Ancient Rome 2
Would be fun if it weren't for all the fires!
I was really excited to FINALLY see a new Time Managment game (getting really sick of HOGs) and I was more than ready to play this game. It started out just like any typical city planning TMG, but then........the fires started. In order to continue bulding your city, you need to put out fires immediately or your building burns down: but.....in order to put out a fire, you need to click like crazy (and for a long time)......it got so frustrating that I had to quit (which I almost NEVER do).
What a shame to ruin a good game with this senseless feature. i will not be buying this one!
January 8, 2013
Warm up your clicking finger & break out the magnifying lens
Ancient Rome #2, I have never played #1 so can not compare the two.
Requires 1024RAM 154 Hard Drive, Available for Mac&PC.
Slots for 7 players
Options: sliders for Music, Sounds, Music is a choir, repetitious loop. To me it did not seem to fit the game, but can be turned down/ off
Boxes to check /uncheck- you can choose to mute the talking but keep the nature sounds, Full screen, Screen resolution choices from 800X600 up to 1360X768.
Each beginning level taught you the basics, Instructions were given in a box but for the size of the box the lettering is tiny, since the box is a decent size they had room to make the font larger. This is going to be a major problem for players with vision problems. My vision is good but, even I, needed to bring the lap top closer. I imagine there will be players that need to bring out the magnifying glass when they play this game. The lettering is not just a problem during instructions but also once a building is built, for instance a cluster of 4 tents you must click on the cluster, to find out what other services need to be available close to a home...from wells, wheat, medical services & markets.
One area I found missing in the instructions were details like how close does a well need to be to a house or property to be used, or how often do you place a market? When building the various buildings do you have to have a road completely surround it or on 1 side? This answer seemed to change as they started one level with 4 groups of homes together in a square so each section had 2 sides with roadway available but when I placed a single set of 4 tents close to a section of water, road was on 3 sides the program had red square under it until you found an appropriate location then turned green, but when I placed it there, the program kept telling me that the homes needed additional services. I finally had to delete/move it to a new location.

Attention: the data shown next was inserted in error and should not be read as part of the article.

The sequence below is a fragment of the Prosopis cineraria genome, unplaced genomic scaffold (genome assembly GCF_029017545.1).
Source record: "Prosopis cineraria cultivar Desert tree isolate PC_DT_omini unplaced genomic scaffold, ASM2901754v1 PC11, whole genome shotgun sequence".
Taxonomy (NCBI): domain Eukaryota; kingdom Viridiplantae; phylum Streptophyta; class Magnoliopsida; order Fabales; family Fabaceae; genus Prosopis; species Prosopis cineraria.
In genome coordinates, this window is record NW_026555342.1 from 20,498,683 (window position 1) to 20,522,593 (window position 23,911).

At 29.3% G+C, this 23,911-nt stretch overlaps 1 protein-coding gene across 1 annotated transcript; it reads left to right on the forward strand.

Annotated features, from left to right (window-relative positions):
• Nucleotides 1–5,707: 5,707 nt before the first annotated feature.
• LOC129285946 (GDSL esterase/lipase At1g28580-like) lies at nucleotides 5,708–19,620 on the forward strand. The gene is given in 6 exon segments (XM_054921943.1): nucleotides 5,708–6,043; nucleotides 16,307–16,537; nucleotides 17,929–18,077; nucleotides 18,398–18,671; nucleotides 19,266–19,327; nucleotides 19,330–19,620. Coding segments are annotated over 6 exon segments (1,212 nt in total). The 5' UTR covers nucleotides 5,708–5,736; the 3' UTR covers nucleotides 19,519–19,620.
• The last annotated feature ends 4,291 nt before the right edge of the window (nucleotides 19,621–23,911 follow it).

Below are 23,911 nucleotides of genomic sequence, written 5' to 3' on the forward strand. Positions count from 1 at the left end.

Main Goals for each level are in upper Rt Hand corner. Example: Build 3 Homes to a level 4, but does not explain what makes it a level 4. Click house & read tiny lettering of what it needs.
As each task is finished it removes from the list. When certain items are gathered to send elsewhere you must click SEND once the supplies are together.
When level is completed your screen states "ANOTHER THRIVING CITY OF THE ROMAN EMPIRE IS HERE THANKS TO YOU!" then another screen loads where you create a villa one part of a task at a time. You can choose the order to complete but no choice of different fountains or building architecture. Nothing unusual or exciting about the space. Your building a property with Villa-25 levels, servants-10, Gazebo-5, Fountain-10, Stable-10, Fence-10, Garden-6. The beginning levels seems to give you 2 tasks for each level.
Then by level 6 the fires started, a lot of fires, that are put out by clicking the buildings very fast. If not fast enough, long enough or soon enough, it burns down.There is a fire tube next to the burning building showing how close it is to destruction and they seem to burn down fast.
The money aspect is another area that was not explained well enough, when I spent too much money, instead of my purchase being denied, Caesar gave me a loan, no penalty that I know of, so why bother with money if there is no limitations? Yes, they did advise to be more careful.
Over all the game was OK but nothing new or different, graphics were basic Roman Architecture, story line was forgettable literally, more information was needed in several areas even if just added on a help page. A zoom in/out was desperately needed. The choir music did not seem to fit the game. People had little detail that identified a person.